The future war scenario of swarms of unmanned air vehicles (UAV) over a battlefield will happen...but not anytime soon, say senior Lockheed Martin executives.
The question 'What does it take to use increasing numbers of UAVs and UCAVs?' is increasingly being asked, Bob Stevens, Lockheed Martin president and chief operating officer, said at a pre-show briefing session on Sunday.
However, start thinking about the sophistication of programming needed to give armed forces confidence in unmanned vehicles capable of lethal force, not to mention the bandwidth needed to control large numbers of those vehicles in a war zone, and you are looking at a substantial investment in time and money, "and it isn't in the near term", he says.
Company officials expressed confidence that the Lockheed Martin/Boeing F/A-22 Raptor would escape the fate of Sikorsky's RAH-66 Comanche reconnaissance helicopter.
This is despite sentiment in some quarters that cancellation of the latter project in February moved the highly-sophisticated F/A-22 to the top of the list for possible termination.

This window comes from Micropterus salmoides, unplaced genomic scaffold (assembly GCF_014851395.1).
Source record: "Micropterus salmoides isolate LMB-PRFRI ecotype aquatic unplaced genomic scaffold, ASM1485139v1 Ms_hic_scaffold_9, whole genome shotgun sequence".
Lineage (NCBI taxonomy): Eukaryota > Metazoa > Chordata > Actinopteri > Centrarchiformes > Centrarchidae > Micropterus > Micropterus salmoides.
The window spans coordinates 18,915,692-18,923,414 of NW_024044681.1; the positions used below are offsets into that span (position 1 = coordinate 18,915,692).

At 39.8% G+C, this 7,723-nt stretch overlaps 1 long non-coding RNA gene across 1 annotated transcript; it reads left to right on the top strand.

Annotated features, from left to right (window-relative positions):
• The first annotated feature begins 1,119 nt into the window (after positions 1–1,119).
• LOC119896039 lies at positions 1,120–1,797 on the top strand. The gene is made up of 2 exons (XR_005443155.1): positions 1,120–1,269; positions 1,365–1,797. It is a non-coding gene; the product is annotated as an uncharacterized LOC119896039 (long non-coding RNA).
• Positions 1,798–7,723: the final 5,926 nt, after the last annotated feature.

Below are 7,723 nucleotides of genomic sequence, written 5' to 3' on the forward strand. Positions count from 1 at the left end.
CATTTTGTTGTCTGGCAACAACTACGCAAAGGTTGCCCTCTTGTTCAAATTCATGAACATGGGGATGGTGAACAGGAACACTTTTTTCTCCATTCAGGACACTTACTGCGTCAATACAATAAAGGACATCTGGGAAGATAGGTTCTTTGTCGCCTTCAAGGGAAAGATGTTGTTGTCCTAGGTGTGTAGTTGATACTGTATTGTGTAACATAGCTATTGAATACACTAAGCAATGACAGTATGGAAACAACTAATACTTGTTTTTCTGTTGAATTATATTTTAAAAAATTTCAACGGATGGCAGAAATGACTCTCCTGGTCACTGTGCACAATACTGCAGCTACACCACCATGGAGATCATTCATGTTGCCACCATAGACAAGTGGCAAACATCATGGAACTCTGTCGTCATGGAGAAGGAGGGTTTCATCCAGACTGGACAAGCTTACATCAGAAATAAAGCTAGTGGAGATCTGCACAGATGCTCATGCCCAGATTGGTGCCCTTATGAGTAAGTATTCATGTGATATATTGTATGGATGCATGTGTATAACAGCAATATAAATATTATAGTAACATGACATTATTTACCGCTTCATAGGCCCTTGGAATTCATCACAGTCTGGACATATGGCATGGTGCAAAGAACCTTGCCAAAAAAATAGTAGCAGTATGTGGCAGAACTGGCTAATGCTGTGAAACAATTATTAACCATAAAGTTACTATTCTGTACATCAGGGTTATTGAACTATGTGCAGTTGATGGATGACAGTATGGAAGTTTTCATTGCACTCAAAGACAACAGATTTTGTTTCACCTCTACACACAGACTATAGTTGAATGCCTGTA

Dain Hancock, executive vice-president of Lockheed Martin Aeronautics, says that avionics stability issues earlier this year have been overcome and that the aircraft was much further down the road than the Comanche had been.
Compared to the handful of Comanches that had been built when the helicopter was cancelled: "We now have 83 production aircraft on contract, 33 of which have been delivered."
Hancock played down the resurrection of Northrop Grumman's YF-23, the F/A-22's unsuccessful competitor in the 1991 Advanced Tactical Fighter contest, for the US Air Force's interim bomber requirement.
"I think everyone in the industry submitted proposals - everything from the YF-23 to 'arsenal-type commercial aircraft' to clean-sheet designs," he said.
Source: Flight Daily News